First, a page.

Congratulations to Frank Preston on publishing his paper on informed consent in publishing and deidentification methods, out today in the Journal of Empirical Research on Human Research Ethics. This work came from his MRes in Clinical Sciences research project with myself, Austin McCormick and James Hsuan last year.
The premise of the study was very simple: in lots of clinical papers it is valuable to the narrative to include images of patients. However, while patients are happy that research into their condition is being performed, they often would prefer not to be identified in the publication. Hence the need for deidentification techniques.
The standard approach has been to use a black box covering the eyes. This does work to an extent, but how effective it is depends on how big the box is and how well you know the participant (no surprise). The black box approach is also not an option if (like a lot of Austin and James’ work) the clinical area of interest is in around the eyes. Therefore Frank tested the efficacy of the inverse approach (“letterbox”).
Frank generated a series of photographs of celebrities using either the black box, letterbox or half-letterbox method and then asked volunteers to identify those celebrities after various stages of their face were revealed. It’s actually quite a fun game (possibly coming soon…). To develop the panel of images in a fair and consistent way, Frank (with help from Yanda Meng and Yalin Zheng) used artificial intelligence to establish the facial landmarks. Which was pretty cool.
You can see some examples below of how that worked using Barack Obama as an exemplar, and below each image are the mean rates at which participants were identified all the people at each stage.
The main take-aways are two-fold:
1 – Black boxes over the eyes don’t really work all that well
Most people were able to identify the celebrities with very little of face being visible. Indeed, I would go so far as to say that these data support moving away entirely from black box methods as it provides so little benefit to establishing anonymity.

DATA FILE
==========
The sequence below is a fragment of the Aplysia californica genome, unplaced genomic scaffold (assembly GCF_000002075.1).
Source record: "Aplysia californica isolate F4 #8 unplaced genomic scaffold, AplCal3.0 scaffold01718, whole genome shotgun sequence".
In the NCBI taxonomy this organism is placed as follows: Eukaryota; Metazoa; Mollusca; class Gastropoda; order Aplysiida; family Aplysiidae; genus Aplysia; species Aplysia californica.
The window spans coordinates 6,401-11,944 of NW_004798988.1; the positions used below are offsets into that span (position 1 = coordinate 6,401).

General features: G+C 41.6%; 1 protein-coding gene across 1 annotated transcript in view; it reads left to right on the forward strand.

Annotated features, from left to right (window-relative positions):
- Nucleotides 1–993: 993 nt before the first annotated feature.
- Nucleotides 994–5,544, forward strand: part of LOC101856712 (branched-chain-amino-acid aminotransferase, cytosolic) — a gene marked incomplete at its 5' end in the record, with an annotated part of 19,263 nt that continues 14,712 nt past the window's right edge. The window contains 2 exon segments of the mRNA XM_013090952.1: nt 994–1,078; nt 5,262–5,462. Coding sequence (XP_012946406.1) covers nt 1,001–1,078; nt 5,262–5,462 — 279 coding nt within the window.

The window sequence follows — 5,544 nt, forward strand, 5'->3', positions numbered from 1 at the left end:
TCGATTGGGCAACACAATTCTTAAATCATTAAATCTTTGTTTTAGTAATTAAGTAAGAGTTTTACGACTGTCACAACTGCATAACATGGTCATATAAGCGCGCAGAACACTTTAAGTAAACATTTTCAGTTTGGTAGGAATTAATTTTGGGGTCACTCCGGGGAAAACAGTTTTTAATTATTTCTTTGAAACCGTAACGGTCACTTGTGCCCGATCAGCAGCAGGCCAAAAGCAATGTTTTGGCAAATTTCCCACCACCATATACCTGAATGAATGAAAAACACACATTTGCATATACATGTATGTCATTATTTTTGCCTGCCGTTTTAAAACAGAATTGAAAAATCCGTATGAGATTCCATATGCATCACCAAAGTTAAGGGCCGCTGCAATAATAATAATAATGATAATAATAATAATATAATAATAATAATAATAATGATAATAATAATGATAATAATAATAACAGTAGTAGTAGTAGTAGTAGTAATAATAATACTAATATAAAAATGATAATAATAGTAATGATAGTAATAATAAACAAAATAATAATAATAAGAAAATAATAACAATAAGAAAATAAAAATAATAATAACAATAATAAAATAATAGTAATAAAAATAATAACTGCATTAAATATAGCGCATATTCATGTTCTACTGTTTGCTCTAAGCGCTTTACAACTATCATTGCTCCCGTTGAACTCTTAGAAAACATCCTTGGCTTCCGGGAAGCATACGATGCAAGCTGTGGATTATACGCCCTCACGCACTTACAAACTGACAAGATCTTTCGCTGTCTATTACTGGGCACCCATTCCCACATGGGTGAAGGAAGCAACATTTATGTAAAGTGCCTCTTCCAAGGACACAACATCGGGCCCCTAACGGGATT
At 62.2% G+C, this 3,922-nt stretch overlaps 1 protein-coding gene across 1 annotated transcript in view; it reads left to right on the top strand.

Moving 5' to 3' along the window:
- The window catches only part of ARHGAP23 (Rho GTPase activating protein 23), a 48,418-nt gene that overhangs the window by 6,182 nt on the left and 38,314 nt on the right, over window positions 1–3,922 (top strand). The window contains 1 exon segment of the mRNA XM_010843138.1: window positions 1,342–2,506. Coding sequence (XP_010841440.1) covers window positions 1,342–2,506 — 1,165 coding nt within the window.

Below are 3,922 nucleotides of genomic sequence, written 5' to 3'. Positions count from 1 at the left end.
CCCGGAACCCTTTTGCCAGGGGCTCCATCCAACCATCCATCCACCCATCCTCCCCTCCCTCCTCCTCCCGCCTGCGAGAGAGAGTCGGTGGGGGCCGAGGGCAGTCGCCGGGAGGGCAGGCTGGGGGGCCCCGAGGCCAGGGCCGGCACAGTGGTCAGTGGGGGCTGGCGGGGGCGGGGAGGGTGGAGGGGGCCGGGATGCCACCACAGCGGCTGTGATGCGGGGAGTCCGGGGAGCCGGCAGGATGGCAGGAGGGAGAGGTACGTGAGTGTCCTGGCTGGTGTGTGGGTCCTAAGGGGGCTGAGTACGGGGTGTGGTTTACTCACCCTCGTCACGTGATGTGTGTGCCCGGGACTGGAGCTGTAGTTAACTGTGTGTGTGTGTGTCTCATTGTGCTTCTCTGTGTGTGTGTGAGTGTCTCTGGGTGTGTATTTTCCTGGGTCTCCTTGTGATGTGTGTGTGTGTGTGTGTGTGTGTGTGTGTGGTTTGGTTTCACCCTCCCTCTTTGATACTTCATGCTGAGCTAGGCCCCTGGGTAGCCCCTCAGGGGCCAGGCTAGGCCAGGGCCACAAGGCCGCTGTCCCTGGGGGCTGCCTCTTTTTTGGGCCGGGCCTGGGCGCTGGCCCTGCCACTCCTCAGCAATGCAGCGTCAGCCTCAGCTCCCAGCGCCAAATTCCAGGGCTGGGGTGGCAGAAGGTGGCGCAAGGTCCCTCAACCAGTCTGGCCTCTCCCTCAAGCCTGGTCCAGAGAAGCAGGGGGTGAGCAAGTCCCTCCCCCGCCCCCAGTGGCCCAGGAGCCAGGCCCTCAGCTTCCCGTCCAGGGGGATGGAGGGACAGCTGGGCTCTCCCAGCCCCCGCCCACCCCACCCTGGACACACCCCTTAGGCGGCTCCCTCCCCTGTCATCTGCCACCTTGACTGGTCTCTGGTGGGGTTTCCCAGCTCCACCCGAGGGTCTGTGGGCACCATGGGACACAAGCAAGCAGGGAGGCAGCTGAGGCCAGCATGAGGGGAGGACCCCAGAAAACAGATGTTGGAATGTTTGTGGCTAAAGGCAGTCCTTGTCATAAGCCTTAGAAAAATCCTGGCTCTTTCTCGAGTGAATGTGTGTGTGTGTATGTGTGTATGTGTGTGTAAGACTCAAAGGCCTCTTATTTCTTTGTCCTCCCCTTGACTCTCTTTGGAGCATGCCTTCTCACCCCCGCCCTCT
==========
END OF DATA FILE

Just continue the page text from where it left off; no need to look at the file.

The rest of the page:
2 – Letterbox/half-letterbox deidentification is better but still not great
Realistically, the letterbox had to be quite small to be confident that deidentification has been achieved. Therefore, even in situations where it does work those applications are quite narrow.
What needs to be shown to convey the required message will dictate the method that is most appropriate. However, in all cases our data show not just consent, but fully informed consent that tells are participant how the image will be presented and what that means in terms of deidentification.
This work is a little divergent from the normal theme of the Hamill lab. Austin, James, Yalin and I have been working together for awhile now in a range of somewhat diverse studies including sunscreen application and the effectiveness of SPF containing moisturisers. It’s really nice to be able to broaden my research horizons away from molecular and cellular biology. Research and publication ethics is an interesting and important area (I sit on our institute ethics panel) and being involved in supervising this work was fun and the work itself interesting and valuable.